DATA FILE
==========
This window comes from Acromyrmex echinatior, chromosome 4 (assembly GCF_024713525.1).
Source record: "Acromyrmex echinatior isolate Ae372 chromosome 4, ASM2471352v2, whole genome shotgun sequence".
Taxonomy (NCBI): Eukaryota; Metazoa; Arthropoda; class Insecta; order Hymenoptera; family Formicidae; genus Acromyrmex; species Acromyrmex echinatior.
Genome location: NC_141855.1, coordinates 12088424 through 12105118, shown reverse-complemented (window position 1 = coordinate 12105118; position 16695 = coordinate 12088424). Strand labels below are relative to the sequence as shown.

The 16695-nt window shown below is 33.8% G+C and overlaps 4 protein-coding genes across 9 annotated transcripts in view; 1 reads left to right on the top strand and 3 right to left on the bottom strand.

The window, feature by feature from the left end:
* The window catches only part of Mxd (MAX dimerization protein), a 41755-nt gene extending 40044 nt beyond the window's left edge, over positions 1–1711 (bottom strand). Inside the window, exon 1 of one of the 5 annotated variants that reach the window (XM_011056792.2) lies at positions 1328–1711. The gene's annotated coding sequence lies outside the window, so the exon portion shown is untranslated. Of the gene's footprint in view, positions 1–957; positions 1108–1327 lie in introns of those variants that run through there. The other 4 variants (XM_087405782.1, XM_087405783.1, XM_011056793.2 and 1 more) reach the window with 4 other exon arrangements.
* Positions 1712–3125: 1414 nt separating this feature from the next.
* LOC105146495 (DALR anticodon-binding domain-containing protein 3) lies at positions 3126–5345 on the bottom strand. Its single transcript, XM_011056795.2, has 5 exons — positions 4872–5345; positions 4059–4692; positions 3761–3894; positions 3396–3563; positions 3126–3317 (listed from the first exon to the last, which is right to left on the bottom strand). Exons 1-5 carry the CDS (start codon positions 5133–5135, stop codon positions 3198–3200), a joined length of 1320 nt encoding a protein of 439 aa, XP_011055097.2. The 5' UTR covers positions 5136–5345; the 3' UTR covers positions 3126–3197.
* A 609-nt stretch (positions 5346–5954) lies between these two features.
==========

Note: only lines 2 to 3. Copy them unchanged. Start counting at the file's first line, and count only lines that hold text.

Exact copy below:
Source record: "Acromyrmex echinatior isolate Ae372 chromosome 4, ASM2471352v2, whole genome shotgun sequence".
Taxonomy (NCBI): Eukaryota; Metazoa; Arthropoda; class Insecta; order Hymenoptera; family Formicidae; genus Acromyrmex; species Acromyrmex echinatior.